Harry Smith SG MC
Harry was born in Hobart, Tasmania, on the 25th July 1933. He joined the School Cadets at Hobart High School in 1946 and rose to be Cadet Under Officer by the time he left school in 1950. In 1952 he was
called into National Service, where he reached corporal. After National Service Harry decided to remain in the Army and enlisted as a private soldier, and was commissioned at OCS Portsea in December, 1952.
He was posted to Korea in 1954 but that was changed to 2RAR Malaya and he served two years in the Malayan Emergency as 9 Pl C Coy Commander 1955-57.
On 18th August, 1966 in Vietnam it was Major Harry Smith's Company which contacted a reinforced enemy regiment in the Long Tan rubber plantation, which was about to move to attack the Task Force base that night in conjunction with another regiment further north.
The reinforced enemy regiment suffered horrendous casualties from the 24 guns of the Task Force artillery, the USAF strike he called in, plus the 10,300 SA rounds fired by his men. The enemy started to withdraw at the time of the arrival of a platoon of Bravo Company 6RAR at 1850 hours and the approach from the south of an APC Troop with Alpha Company 6RAR on board.
This force contacted two enemy companies 1000m from the battlefield, accelerating their withdrawal and by the time it reached Delta Company the main enemy had withdrawn, leaving over 245 bodies. Delta Company lost 17 KIA and 23 wounded, with the APC Troop losing one man DOW.
Harry was awarded the Military Cross in December 1966, downgraded by COMAFV from the original recommendations (by CO 6RAR and COMATF) of the DSO. Vietnamese and US Army awards were rejected by Canberra due an inability to accept foreign awards, although that policy was later changed after embarrassing the US and Vietnamese Governments by rejecting their awards.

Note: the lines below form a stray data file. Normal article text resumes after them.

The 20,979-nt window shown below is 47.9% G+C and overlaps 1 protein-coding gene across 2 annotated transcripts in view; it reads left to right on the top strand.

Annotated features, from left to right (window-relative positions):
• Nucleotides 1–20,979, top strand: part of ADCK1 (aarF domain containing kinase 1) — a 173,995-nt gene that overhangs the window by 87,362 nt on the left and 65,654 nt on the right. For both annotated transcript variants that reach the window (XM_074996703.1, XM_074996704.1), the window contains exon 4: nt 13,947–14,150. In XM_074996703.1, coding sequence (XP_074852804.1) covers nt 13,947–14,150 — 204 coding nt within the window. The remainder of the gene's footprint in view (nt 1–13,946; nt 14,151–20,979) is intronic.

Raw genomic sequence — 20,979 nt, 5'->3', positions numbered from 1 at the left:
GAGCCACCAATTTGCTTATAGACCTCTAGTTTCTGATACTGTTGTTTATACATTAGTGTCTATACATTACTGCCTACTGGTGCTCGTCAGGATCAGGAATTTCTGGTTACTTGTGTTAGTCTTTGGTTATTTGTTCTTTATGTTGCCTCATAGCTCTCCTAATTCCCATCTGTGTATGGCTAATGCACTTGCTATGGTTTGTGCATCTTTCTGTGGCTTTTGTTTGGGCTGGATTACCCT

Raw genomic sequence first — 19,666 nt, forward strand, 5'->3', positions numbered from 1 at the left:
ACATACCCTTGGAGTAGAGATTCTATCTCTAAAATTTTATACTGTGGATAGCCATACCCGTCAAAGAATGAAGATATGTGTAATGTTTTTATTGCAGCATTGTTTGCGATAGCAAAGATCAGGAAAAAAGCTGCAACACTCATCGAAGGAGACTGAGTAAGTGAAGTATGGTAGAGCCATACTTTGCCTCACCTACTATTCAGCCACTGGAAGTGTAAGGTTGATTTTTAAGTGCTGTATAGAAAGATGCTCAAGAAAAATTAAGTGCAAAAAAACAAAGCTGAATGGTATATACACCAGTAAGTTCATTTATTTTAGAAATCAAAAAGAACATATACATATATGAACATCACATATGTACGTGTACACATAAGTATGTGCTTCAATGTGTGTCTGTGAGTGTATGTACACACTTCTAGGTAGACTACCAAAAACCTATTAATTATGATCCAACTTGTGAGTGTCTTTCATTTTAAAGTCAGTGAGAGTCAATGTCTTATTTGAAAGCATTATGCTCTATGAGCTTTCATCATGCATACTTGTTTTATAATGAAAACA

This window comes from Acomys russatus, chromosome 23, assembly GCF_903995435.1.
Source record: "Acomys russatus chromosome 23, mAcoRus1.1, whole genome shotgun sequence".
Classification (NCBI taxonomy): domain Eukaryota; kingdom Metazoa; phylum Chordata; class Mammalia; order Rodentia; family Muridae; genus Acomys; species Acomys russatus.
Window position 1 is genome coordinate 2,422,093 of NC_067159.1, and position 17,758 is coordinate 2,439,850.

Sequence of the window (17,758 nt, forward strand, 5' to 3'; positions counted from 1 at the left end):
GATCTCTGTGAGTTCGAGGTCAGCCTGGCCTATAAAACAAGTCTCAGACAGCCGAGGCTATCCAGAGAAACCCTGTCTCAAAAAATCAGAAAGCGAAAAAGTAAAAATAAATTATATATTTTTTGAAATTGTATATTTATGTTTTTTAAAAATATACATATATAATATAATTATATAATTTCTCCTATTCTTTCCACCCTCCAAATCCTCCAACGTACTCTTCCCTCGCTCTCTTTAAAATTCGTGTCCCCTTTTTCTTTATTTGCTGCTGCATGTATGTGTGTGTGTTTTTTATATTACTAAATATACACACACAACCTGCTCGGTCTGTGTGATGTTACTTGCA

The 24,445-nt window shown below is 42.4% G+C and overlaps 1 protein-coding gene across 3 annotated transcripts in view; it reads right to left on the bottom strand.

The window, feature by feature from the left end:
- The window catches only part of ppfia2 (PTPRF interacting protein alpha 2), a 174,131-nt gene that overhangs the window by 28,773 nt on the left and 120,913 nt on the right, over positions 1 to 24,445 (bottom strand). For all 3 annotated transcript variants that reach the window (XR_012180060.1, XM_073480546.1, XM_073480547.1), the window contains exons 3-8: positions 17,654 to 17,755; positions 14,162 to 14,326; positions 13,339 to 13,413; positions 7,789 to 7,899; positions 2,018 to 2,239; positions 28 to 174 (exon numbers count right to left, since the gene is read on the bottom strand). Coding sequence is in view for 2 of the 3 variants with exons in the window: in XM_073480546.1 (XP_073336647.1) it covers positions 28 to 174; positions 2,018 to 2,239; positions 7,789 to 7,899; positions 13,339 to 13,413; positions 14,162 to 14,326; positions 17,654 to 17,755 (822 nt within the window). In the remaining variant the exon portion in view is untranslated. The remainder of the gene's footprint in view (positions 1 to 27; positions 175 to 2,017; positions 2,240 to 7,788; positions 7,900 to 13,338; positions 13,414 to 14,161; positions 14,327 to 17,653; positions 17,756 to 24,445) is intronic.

In 2008, Harry was awarded the Star of Gallantry by the Long Tan Review on the ground that it was the contemporary equivalent of the DSO for leadership and gallantry in action, rather than just for distinguished service. His former Delta Company 6RAR was awarded the USA Presidential Unit Citation in 1968, the Vietnamese Cross of Gallantry Unit Citation in 2008, as offered but rejected by the Government in 1966, and in October 2009, the Australian Unit Citation for Gallantry.
Harry was awarded the National Order of Vietnam 5th Class in 1966, and along with the Vietnamese Citation in 2008, he wears the Vietnamese Cross Of Gallantry with Palm, awarded to the unit commander.
Harry had a long and distinguished military career which ended when he sustained a serious freefall injury in late 1975 while trialing a new type of parachute which failed to open properly. He was medically downgraded and left the Army in May, 1976.
Medal group consists of:
SG (Star of Gallantry), MC (Military Cross), AASM (Australian Active Service Medal) with clasps for Malaya and Vietnam, GSM (General Service Medal) with clasp Malaya, Vietnam Medal, Defence Force Service Medal with one clasp, National Medal, National Service Medal 19511972, National Order of the Republic of Vietnam, Vietnamese Cross of Gallantry with Palm, Vietnam Campaign Medal with clasp 1960, Pingat Jasa Malaysia Medal.
Also awarded, the Australian Unit Citation for Gallantry, Presidential Unit Citation (Army) USA, Cross of Gallantry Unit Citation (South Vietnam).
Unnamed medals It is interesting to note that the two original medals awarded to Harry Smith for Vietnam service are unnamed.
In late 1968, he led the Army portion of the Australian Contingent to Paris for the 50th Anniversary of the end of World War 1. The Vietnam Medals had just been released for issue and the unnamed medals were given to members of the Contingent unnamed prior to leaving Australia. The medals to this Contingent were the only ones issued unnamed for Vietnam.
Colonel Harry Smith SG MC
Incense burners were one of the many items recovered from Long Phuoc west of Xa Long Tan on Operation 'Enoggera' in July 1966. This one (left) was 'souvenired' by Harry Smith and bought
back to Australia.
It is thought to be of Confucian religion design, with the 'Dog of Foo' on top. Harry presented it to the museum in 2009.